first, then make a downstream U-turn or series of left turns,
so this situation is not unprecedented or unique to superstreets. In
fact, this has already been the case along much of this section of
Bandera Rd. due to the existing median.
This will increase emergency
response times in the area.
worked with the City of Helotes to mitigate concerns with response
times. As a
result, some adjustments to the plans were made including an emergency
vehicle median crossover at Hausman/Leslie, and additional pavement at
the northwest corner of that intersection to facilitate a turnaround
emergency vehicles. Again, it's worth noting that long stretches of
Bandera today do not have crossovers, and after the aforementioned
adjustments, the only crossover being lost for emergency vehicles is at
Diamond K Trail, which is being mitigated by ensuring that emergency
vehicles will be able to make a U-turn at Hausman/Leslie.
I'm headed south on FM 1560 (Hausman Rd.) and want to go to Wal-Mart,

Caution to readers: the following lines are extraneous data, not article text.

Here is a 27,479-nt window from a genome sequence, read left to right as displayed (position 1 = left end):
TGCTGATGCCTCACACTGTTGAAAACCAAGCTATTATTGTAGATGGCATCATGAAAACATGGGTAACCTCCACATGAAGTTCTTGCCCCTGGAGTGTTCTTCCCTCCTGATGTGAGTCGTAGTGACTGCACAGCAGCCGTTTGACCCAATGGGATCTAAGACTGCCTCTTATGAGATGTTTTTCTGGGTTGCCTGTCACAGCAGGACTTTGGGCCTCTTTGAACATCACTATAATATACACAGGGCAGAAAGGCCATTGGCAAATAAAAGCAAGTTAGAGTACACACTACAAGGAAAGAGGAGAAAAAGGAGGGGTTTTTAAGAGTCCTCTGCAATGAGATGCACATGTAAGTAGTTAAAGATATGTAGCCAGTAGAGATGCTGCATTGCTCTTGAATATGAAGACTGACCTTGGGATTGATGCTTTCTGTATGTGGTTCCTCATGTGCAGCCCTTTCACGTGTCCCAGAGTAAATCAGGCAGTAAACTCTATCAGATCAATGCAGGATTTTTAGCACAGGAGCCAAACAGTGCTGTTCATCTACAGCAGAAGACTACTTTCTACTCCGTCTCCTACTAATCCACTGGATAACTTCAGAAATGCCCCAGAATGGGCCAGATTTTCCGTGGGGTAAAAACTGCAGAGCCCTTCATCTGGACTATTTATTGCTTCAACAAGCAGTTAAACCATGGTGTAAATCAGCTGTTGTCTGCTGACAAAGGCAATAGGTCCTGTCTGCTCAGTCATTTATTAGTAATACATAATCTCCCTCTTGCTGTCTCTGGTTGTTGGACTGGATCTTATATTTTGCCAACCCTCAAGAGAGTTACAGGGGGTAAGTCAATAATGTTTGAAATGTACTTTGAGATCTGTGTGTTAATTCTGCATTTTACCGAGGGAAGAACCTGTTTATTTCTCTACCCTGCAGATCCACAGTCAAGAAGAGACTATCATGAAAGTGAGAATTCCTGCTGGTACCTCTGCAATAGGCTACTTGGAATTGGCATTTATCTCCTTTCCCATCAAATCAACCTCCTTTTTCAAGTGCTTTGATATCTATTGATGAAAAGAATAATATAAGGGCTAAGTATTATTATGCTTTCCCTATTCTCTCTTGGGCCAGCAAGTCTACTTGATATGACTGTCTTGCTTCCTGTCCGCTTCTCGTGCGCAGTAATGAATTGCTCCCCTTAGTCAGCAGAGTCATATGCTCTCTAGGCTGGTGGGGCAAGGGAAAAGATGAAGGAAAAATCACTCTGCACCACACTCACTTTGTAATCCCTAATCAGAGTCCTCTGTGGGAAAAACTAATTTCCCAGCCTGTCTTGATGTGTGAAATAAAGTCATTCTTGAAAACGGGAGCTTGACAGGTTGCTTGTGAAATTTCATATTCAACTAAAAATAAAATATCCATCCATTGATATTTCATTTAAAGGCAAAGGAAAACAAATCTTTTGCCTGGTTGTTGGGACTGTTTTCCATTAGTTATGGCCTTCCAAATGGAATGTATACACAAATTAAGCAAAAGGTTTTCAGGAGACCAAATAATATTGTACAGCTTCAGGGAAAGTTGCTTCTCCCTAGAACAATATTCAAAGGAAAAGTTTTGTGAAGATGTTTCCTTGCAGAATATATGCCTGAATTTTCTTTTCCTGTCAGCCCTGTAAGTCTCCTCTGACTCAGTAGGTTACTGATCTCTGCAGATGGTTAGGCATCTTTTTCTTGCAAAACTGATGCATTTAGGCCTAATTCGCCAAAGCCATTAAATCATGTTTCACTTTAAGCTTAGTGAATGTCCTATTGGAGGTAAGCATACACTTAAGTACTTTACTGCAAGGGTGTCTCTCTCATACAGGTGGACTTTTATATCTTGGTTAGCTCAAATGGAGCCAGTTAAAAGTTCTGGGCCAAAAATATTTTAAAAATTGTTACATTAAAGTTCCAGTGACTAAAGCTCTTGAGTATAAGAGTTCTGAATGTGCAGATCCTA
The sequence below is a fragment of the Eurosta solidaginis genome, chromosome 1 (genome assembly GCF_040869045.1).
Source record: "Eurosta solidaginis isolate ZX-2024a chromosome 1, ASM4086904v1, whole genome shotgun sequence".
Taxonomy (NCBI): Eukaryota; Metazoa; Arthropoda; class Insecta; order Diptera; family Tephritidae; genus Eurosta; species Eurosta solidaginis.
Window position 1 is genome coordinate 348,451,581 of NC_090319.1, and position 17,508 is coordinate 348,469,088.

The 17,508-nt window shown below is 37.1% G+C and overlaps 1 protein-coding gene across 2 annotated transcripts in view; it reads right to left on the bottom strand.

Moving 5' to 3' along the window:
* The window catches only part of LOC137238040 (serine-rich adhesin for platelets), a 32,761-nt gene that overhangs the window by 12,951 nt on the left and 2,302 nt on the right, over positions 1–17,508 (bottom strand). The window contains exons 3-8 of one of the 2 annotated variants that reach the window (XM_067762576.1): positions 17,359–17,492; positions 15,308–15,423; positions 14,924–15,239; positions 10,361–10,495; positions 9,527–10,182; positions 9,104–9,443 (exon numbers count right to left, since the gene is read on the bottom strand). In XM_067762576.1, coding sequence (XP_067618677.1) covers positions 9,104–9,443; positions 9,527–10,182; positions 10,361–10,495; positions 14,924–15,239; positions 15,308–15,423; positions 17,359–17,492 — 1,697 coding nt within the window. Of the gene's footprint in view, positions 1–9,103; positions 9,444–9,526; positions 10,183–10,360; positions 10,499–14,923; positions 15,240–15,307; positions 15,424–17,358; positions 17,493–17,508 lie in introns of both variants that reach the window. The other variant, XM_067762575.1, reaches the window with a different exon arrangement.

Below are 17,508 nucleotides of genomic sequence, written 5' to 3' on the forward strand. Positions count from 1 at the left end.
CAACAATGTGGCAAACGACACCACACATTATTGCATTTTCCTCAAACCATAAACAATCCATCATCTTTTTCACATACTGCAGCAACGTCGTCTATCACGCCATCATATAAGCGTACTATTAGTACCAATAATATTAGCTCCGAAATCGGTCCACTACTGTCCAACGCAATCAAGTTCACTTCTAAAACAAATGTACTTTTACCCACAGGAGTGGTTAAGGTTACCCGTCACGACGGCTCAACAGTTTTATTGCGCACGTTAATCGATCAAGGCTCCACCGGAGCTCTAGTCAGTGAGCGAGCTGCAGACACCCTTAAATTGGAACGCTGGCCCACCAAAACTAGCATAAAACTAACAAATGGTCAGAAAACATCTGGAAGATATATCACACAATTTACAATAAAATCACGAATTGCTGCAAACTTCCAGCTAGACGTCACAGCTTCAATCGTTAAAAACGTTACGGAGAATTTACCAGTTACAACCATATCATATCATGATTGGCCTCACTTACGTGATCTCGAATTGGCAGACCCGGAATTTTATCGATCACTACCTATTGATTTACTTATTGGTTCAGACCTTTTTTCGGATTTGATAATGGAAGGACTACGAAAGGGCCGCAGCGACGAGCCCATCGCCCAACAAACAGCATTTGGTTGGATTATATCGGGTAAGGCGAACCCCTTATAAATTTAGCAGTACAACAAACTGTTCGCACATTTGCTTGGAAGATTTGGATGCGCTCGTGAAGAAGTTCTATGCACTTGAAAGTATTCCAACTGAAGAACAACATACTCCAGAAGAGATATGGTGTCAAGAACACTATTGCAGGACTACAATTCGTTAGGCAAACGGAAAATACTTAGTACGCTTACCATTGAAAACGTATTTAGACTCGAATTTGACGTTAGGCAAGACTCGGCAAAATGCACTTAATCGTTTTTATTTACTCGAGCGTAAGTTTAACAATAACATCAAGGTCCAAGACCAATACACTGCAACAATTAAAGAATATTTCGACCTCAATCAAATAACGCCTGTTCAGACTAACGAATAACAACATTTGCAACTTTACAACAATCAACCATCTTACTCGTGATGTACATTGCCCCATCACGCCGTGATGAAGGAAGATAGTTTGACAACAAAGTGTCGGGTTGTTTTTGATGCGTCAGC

Starbucks, Bill Miller's, or O'Connor High School, or head
southbound on Bandera Rd., how do I get
At Bandera Rd., you'll turn right, travel about 1000
feet to a turnaround (just past Little Caesar's Pizza), then head
southbound on Bandera where you can turn right at Bill Miller's,
Leslie Rd. (for O'Connor HS), Starbucks, or Wal-Mart,
or continue straight on southbound
Bandera. To return to Hausman Rd. from Bill Miller's, O'Connor,
Wal-Mart, you'll turn right onto Bandera Rd. and use a turnaround just
past Wal-Mart to return to Hausman Rd.
Why not build overpasses instead?
Across the country, traffic engineers have
discovered that innovative
intersections like this can produce good congestion relief and safety
at a fraction of the cost and construction time of flyovers and other
grade-separated solutions. This allows the limited
be saved and used for other needed projects.
and future traffic volumes and safety considerations along Bandera Rd.